Caesars Entertainment aims to start work this month on the $500 million entertainment, retail and dining complex known as Project Linq.
This artist’s rendering shows one of 32 cabins on the proposed observation wheel of Project Linq. Each cabin would hold 30 people. COURTESY OF PROJECT LINQ
Posted: Aug. 5, 2011 | 2:01 a.m.
BY HOWARD STUTZ
LAS VEGAS REVIEW-JOURNAL
The question over competing giant Ferris wheel-type projects on the Strip comes down to who has all their bearings.
At least, that’s what developer Howard Bulloch says.
Bulloch, who is behind the Skyvue development on the south end of the Strip across from Mandalay Bay, said he has acquired the two giant 23,000-pound bearings needed to operate a 500-foot tall London Eye-style wheel that is the centerpiece of the project. He unveiled one of the bearings back in May, when he announced plans for the $300 million retail and entertainment space.
He brought up the issue of bearings on Thursday, the day after Clark County approved the land use and design for Project Linq, a $500 million complex being developed by Caesars Entertainment between the Flamingo and Imperial Palace, that includes a 550-foot Ferris wheel as its centerpiece.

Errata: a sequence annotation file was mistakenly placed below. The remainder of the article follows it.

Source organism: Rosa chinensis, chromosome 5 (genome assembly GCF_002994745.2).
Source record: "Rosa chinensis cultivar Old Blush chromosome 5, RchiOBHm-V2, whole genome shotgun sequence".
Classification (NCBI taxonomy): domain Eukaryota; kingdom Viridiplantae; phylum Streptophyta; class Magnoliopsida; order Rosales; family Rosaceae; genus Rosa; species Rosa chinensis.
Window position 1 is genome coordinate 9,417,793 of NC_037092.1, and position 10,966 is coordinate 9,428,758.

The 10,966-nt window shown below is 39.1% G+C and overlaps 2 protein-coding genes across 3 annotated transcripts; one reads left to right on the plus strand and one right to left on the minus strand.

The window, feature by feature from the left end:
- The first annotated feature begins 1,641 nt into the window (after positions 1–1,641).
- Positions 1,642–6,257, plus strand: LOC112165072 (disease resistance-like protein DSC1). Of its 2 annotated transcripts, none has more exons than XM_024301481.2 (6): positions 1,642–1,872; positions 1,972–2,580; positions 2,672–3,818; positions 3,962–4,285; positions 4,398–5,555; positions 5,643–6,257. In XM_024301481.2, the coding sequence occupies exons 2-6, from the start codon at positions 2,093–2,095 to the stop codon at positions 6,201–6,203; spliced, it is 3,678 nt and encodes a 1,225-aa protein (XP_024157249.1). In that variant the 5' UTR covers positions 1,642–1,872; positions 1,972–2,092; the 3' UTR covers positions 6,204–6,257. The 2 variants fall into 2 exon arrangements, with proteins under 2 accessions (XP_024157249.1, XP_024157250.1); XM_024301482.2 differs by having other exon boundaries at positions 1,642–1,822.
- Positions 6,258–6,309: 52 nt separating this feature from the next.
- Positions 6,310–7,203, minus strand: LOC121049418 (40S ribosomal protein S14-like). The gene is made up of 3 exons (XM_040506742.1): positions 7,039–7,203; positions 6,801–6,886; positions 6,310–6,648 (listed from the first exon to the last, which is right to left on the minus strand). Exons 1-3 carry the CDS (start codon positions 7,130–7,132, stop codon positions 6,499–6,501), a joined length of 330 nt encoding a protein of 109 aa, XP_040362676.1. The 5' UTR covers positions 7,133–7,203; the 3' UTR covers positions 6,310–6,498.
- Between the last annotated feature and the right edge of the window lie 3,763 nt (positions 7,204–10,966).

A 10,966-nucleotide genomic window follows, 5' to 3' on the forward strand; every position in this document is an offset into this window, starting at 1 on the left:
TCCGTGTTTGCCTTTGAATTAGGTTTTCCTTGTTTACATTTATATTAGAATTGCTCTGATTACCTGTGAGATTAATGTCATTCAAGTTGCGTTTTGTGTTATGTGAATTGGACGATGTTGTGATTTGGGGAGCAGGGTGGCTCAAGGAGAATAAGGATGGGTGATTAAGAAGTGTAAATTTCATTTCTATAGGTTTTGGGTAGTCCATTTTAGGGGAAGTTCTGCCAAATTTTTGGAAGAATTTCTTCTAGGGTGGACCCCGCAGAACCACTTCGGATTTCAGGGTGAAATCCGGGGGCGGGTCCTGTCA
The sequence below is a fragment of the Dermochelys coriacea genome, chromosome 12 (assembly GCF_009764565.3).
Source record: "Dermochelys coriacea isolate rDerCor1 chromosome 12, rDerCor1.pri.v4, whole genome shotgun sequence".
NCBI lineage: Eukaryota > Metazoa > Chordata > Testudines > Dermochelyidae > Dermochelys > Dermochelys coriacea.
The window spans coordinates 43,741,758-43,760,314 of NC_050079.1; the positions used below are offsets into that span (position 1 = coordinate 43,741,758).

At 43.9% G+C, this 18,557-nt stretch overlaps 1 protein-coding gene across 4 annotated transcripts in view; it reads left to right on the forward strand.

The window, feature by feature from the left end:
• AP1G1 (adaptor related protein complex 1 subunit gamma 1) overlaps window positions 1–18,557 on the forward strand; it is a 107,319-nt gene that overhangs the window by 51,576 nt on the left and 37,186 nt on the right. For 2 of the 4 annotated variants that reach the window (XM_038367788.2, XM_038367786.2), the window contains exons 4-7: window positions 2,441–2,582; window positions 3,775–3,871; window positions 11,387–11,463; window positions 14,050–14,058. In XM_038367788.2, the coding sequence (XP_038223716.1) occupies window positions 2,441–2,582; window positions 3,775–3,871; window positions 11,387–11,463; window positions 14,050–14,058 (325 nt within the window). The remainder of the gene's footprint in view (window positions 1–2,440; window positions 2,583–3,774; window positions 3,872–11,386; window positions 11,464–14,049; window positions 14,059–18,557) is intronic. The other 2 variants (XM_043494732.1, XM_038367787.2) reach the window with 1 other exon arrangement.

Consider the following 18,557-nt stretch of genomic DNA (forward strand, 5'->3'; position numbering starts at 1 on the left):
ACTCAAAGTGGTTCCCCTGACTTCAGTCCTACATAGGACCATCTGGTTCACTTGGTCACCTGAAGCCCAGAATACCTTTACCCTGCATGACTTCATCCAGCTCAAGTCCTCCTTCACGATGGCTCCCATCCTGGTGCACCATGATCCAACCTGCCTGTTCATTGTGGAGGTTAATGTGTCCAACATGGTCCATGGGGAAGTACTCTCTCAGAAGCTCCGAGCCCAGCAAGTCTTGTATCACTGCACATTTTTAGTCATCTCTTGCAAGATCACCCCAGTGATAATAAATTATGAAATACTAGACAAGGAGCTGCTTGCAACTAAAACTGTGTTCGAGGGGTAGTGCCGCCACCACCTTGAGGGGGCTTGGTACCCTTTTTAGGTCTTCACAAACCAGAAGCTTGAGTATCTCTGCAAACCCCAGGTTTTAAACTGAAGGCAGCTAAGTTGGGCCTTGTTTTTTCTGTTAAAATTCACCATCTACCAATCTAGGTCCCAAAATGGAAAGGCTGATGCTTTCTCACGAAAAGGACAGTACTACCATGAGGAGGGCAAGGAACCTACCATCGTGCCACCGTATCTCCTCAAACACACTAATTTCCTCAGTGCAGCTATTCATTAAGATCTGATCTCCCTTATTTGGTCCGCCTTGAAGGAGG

Bulloch didn’t know whether Caesars had acquired their bearings.
“The two large bearings take 18 months to manufacture,” Bulloch said.
Caesars spokesman Gary Thompson said Thursday that the company is planning to reveal more details about Project Linq during a briefing on Aug. 17, including the technological aspects of constructing the observation wheel, which would be larger than the Singapore Flyer and the London Eye. The wheel’s 32 cabins will each carry up to 30 people.
Company officials told Clark County they hoped to start work on Project Linq later this month. The work will employ 3,000 construction workers; when it’s complete, it will create 1,500 jobs read more from The RJ